Global Gap Year Fellowship Blog

Is Music a Universal Language?

The following post was written by Gap Year Fellow Jennings Dixon.

Two summers ago I attended a pre-college program at Davidson College where I took two college courses, one of which was called “The Universal Language of Music…Or Not?” In this class, we took the common phrase of “music is a universal language” and attempted to either validate it or debunk it. We studied a myriad of musical traditions from all around the non-Western world, from throat singing in Mongolia, to the didgeridoo in aboriginal Australia, to djembe drumming of West Africa.

Our mission in this three-week course was to break down these musical traditions, identify their basic mechanics of rhythm, melody, and harmony, and then compare them to those of standard Western music. After listening and studying lots of music from around the world, I had personally come to the conclusion that music was not a universal language, but […]

Endings and New Beginnings

The following post was written by Gap Year Fellow Georgia Morgan.

This past year has by far been the most influential year of my life. From the initial applying for and discovering my acceptance into the fellowship over a year ago, to the planning, preparation, leaving home, living abroad and finally coming home, it’s been a long, challenging and beautiful process. I faced a lot of fears and conquered many uncertainties and doubts in the midst of integrating into new cultural environments and gaining countless invaluable skills from my work with different NGOs. I was pushed to be extremely resourceful and completely trusting in myself, which can be hard for any 19-year-old right out of high school! As a result, however, I have a new, undying confidence in myself and knowledge of what I’m capable of.

In addition, this past year has brought so many new people, experiences, skills, insights and […]

My Shibuya Crossing Epiphany

The following post was written by Gap Year Fellow Viktoria Alston.

Shibuya Crossing is considered the busiest crosswalk in the world. Thousands of people cross the intersection every day. Uniformed children giggle together as they walk to school; stern businessmen rush by as they bark into their phones; starry-eyed tourists stumble, lost in the bustle and wonder of Tokyo. It’s easy to view everyone as one amorphous blob. After all, in life there’s you, everyone you know, and everyone else.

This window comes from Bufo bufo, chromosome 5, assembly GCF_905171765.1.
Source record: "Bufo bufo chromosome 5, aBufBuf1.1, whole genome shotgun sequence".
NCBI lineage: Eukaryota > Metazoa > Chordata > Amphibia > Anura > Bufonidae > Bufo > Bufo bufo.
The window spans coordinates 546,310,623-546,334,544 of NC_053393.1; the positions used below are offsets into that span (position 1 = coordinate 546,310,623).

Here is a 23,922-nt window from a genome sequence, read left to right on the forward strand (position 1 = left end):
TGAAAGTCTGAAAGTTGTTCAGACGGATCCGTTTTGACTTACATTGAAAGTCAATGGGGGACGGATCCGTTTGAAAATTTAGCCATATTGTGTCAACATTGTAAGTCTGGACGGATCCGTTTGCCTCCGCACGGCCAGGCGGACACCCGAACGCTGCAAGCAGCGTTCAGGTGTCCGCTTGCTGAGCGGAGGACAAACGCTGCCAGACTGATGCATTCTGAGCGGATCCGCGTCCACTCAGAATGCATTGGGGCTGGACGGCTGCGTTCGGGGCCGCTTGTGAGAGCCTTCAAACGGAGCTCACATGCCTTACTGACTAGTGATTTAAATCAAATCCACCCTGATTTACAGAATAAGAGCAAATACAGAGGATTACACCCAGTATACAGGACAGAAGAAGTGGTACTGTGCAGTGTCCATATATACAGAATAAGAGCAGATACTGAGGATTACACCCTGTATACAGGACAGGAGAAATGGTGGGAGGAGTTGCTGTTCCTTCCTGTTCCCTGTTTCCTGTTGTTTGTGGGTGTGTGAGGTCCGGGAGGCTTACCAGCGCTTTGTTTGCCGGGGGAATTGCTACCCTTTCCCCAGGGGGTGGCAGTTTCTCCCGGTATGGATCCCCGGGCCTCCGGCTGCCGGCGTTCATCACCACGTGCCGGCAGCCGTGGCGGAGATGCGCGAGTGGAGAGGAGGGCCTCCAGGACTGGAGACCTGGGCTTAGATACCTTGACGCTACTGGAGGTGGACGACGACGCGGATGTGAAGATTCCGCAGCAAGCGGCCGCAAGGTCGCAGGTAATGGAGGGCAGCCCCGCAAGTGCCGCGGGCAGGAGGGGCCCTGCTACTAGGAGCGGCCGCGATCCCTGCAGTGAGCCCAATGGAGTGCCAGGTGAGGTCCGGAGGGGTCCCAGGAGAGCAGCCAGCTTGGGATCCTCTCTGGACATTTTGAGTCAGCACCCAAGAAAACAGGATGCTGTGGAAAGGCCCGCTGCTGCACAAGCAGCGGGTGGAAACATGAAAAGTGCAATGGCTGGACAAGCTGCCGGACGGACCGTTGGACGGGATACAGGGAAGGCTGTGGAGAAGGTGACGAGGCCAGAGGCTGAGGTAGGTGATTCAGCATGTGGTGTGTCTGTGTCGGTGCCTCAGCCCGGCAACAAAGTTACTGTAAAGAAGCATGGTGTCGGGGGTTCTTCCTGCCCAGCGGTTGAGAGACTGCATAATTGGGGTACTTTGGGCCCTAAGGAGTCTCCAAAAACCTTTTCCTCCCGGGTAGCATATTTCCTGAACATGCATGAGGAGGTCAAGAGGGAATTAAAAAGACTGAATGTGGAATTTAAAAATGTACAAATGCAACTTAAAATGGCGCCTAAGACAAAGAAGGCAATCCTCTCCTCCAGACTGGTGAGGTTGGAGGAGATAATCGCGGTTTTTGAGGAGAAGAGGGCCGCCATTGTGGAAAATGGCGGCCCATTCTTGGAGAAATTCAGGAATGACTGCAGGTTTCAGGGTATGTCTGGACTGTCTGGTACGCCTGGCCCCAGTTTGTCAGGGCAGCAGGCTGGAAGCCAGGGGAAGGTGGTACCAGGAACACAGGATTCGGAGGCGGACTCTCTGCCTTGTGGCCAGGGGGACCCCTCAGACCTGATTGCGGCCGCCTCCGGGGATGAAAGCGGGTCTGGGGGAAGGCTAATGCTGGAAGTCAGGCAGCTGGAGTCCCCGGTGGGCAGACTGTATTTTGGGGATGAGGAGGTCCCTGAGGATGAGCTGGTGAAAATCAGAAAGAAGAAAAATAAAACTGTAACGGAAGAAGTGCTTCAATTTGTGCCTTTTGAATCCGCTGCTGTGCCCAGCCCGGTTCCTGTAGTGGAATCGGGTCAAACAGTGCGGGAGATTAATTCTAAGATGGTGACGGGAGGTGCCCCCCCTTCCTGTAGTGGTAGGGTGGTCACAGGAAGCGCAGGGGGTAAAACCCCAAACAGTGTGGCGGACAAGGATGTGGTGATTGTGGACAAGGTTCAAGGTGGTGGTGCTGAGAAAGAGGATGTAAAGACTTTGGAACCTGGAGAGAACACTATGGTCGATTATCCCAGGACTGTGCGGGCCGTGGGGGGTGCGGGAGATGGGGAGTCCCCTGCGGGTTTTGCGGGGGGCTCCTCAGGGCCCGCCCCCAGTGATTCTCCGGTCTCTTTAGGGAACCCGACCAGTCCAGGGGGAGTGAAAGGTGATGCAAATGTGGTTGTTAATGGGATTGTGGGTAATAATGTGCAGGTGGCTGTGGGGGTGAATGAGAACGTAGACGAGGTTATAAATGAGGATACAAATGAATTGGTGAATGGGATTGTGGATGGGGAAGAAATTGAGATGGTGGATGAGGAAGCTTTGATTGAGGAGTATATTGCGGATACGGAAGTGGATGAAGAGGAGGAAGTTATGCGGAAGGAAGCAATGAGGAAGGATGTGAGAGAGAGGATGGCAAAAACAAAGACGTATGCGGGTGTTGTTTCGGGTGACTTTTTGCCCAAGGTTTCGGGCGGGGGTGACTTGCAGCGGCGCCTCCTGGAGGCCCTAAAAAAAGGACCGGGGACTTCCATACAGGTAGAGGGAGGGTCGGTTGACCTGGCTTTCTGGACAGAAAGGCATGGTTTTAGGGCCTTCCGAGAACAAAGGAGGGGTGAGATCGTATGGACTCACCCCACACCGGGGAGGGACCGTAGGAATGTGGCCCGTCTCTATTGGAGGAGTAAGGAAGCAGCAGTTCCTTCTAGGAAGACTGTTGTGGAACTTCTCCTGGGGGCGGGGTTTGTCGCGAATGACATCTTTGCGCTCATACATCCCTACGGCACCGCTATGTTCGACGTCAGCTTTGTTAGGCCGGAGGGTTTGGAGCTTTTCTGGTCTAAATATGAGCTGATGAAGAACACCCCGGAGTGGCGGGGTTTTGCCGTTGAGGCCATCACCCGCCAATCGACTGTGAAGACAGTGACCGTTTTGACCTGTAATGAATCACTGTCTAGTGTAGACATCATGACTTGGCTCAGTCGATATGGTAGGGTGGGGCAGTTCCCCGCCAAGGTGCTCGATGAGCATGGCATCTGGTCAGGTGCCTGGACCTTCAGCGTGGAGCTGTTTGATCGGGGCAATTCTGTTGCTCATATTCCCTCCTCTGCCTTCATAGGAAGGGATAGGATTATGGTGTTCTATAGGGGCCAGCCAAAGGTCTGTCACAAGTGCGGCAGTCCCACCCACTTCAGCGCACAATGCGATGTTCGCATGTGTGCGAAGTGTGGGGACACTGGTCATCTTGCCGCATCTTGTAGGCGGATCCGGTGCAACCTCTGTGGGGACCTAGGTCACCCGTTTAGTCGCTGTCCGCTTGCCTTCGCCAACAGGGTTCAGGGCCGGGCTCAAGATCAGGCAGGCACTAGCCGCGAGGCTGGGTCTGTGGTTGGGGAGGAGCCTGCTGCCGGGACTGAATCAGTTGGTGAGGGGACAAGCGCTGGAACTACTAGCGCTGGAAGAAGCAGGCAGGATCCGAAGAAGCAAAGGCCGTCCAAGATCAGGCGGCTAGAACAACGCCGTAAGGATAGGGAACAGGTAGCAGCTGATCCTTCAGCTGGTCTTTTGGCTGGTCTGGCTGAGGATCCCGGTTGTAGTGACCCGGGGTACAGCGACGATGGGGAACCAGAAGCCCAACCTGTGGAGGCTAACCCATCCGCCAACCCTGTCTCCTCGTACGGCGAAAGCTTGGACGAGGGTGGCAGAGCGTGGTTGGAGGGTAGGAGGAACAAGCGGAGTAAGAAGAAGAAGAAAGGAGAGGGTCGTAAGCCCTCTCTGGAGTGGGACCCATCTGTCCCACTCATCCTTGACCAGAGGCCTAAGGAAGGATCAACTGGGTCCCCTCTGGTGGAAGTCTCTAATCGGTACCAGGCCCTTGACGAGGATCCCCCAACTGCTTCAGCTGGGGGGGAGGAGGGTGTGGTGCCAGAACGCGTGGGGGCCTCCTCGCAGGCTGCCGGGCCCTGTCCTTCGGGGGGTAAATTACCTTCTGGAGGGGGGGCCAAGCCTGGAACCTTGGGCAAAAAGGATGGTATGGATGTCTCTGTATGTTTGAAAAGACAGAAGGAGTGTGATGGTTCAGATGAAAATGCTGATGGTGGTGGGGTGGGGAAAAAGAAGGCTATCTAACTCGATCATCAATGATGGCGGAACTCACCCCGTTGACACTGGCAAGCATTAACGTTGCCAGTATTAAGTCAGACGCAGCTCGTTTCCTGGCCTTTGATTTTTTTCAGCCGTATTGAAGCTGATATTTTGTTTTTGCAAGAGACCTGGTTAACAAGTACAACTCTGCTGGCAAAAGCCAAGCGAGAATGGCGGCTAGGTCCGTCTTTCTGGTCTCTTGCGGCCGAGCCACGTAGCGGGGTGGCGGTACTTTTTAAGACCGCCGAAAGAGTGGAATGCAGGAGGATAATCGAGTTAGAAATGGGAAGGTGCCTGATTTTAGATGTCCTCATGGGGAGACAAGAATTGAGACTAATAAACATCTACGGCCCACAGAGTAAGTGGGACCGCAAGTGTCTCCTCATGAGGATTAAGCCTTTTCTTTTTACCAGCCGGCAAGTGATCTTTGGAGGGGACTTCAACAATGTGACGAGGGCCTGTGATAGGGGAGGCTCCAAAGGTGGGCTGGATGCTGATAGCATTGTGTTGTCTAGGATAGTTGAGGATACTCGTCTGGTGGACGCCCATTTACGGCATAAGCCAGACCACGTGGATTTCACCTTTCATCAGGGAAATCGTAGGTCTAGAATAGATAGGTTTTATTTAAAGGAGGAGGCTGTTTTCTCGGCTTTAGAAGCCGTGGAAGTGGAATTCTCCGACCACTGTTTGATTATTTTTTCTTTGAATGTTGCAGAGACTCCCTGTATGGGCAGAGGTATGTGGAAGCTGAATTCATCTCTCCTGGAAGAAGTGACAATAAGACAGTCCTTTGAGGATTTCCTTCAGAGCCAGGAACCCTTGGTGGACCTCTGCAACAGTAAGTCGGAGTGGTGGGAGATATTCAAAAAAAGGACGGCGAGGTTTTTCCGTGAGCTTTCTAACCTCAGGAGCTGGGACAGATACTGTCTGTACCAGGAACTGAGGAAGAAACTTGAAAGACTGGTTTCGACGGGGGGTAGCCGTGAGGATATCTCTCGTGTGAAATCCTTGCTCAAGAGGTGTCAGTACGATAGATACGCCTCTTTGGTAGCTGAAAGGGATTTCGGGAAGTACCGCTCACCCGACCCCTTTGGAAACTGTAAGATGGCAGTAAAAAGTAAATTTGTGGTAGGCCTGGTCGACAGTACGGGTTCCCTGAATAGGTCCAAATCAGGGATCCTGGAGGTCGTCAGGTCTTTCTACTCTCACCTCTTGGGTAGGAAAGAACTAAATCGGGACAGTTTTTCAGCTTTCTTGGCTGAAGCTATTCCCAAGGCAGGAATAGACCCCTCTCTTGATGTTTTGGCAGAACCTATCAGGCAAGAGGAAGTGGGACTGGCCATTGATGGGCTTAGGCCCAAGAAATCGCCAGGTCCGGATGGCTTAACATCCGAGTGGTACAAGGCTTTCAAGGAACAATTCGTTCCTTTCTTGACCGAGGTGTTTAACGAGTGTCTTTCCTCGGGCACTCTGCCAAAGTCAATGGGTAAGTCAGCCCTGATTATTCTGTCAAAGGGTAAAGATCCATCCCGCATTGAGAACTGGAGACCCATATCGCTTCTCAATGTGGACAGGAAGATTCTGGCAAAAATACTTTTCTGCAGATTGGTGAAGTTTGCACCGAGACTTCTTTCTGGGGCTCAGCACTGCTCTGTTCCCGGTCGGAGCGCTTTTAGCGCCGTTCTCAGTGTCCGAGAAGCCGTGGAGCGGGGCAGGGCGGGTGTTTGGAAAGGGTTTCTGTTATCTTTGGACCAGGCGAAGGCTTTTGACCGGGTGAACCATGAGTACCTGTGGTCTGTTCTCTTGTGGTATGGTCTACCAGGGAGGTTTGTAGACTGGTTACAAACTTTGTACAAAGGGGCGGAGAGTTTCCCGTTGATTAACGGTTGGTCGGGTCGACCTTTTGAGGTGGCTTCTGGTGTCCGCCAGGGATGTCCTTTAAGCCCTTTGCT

As I stood at Shibuya Crossing amongst hundreds of other people waiting for the pedestrian crossing signal, I felt invisible. All around me were strangers whom I would never know or interact with. They each had their own thoughts, fears, and ambitions; their life stories locked within them. Despite thinking of myself as an individual, to every single person in the crowd, I was just another one of the thousands […]

A Culture of Contrasts

The following post was written by Gap Year Fellow Georgia Morgan.

Time has become such a variable figure of measurement for me in the past several months. On one hand, as I look into the near future and see the date I fly back to the United States on my calendar, I sit in awe over how quickly my gap year has seemed to come and go. However, then I think more about all that I have seen, done, learned and overcome, and I cannot believe that this time last year I was sitting in a classroom at Apex High twiddling my thumbs until graduation. I had no idea what this next year would bring my way, but I distinctly remember knowing I wanted something more than what those mundane spring semester classes were offering me. An adventure, challenges, beauty, understanding, exposure, something! Now, here I am in the third […]